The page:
BLINK Realty Group's Blog
After you accept an offer on your house, it is only a matter of time before you need to move out. This means a home seller will need to start packing up his or her belongings and figure out which items need to stay and which items need to go.
Ultimately, it often pays to leave high-quality items behind as part of a home sale. And if you include top-notch items as part of a home listing, you may be better equipped than other home sellers to receive multiple outstanding homebuying proposals.
Determining which items to leave behind as part of a home sale can be simple. In fact, here are three of the most common items that home sellers choose to offer in a home listing:
If you intend to move into a house that already has a refrigerator, there may be no need to bring your current refrigerator to your new address. Thus, you can include your current refrigerator as part of your home listing.
A refrigerator that looks and performs great may be worth several hundred dollars. Therefore, this appliance could become a key part of a tight negotiation with a homebuyer and may help you move closer to finalizing a home sale agreement.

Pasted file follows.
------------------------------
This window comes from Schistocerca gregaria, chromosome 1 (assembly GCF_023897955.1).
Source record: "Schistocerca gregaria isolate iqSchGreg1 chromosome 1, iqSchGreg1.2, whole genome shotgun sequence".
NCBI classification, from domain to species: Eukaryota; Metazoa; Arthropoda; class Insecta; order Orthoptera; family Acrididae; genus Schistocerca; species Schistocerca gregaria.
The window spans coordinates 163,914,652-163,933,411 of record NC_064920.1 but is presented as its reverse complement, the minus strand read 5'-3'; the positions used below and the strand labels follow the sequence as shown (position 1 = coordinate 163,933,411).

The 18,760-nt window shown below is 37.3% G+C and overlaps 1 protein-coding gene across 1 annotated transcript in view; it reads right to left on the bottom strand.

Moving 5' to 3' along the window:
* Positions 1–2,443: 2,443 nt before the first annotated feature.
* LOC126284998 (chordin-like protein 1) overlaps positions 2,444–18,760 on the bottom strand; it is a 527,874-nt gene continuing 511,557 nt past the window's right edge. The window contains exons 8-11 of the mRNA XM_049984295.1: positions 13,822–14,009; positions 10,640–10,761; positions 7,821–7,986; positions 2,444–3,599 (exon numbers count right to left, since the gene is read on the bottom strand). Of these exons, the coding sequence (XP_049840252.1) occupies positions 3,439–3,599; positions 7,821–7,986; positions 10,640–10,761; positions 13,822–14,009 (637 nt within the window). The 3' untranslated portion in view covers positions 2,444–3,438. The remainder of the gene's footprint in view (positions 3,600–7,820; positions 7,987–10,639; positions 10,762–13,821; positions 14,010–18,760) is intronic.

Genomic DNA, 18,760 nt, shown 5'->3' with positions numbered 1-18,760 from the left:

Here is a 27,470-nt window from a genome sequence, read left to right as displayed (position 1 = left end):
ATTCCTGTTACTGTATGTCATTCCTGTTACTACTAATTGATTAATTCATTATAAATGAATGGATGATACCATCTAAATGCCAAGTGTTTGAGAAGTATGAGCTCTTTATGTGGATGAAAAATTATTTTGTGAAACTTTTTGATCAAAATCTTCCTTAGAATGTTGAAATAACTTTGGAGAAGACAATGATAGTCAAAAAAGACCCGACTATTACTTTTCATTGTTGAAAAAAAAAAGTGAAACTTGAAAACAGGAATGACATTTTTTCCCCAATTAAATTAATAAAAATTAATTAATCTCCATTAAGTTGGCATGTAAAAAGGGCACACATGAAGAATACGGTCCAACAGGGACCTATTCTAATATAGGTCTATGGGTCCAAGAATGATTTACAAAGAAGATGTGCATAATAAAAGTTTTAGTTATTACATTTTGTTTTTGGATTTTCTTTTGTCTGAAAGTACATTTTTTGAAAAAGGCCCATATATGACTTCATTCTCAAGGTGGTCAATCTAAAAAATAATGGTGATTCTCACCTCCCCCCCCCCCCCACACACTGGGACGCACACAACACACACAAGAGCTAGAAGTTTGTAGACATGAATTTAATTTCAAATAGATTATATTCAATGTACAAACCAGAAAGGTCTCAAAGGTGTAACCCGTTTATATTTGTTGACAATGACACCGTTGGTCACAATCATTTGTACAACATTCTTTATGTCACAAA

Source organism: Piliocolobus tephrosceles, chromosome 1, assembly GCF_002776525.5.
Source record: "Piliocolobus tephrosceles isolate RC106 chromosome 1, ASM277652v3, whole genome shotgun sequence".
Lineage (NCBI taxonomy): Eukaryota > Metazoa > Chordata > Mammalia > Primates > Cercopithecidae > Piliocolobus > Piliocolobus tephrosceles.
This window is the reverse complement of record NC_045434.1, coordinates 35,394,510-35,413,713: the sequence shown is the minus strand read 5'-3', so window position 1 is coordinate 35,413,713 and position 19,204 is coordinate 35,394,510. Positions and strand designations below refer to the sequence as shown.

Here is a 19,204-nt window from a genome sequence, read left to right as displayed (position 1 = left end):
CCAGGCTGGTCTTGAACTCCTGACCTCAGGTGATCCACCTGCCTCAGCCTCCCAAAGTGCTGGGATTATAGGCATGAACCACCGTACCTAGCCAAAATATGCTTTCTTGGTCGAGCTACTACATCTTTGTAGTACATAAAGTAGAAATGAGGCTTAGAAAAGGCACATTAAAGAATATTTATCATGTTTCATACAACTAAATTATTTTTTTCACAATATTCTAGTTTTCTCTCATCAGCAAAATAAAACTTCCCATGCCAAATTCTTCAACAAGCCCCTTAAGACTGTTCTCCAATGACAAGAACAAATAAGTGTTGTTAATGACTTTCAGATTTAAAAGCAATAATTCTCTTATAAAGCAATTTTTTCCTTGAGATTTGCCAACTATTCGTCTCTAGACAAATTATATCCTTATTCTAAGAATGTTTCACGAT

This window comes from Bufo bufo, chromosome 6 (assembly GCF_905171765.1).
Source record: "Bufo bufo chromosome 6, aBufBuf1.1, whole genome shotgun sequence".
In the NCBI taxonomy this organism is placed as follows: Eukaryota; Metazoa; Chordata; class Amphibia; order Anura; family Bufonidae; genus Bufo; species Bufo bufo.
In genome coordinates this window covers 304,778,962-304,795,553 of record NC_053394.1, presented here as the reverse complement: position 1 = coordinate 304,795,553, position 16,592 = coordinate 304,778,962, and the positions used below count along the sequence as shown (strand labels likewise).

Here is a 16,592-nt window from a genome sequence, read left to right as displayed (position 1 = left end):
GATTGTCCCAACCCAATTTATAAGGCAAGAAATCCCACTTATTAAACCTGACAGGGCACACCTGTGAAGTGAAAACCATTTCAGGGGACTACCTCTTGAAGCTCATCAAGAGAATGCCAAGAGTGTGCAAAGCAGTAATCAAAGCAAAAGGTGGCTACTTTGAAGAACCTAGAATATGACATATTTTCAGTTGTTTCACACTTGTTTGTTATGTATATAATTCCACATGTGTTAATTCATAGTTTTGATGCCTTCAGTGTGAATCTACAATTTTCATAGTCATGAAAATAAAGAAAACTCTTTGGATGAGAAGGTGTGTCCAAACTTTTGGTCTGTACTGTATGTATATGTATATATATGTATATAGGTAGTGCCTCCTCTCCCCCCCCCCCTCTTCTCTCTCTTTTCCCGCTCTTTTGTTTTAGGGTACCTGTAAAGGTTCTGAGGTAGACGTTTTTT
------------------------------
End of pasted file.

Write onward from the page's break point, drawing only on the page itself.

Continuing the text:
Of course, if you include your refrigerator in your home listing, you also won't have to worry about moving this big, heavy appliance to your new address.
2. Washer and Dryer
Your washer and dryer have helped you keep your clothes clean and dry for many years. Now, these appliances may prove to be exceedingly valuable to a homebuyer who wants to avoid the hassle of shopping for a new washer and dryer.
If possible, it may be worthwhile to include a washer and dryer in a home listing. Plus, you can include information about the age and condition of your washer and dryer to help your home listing stand out from others.
3. Big-Screen TV
A big-screen TV that served as the centerpiece of your living room or man cave may be tough to move. Thankfully, you can include this item in a home listing and make it simple for a homebuyer to enjoy a wonderful TV as soon as he or she buys your house.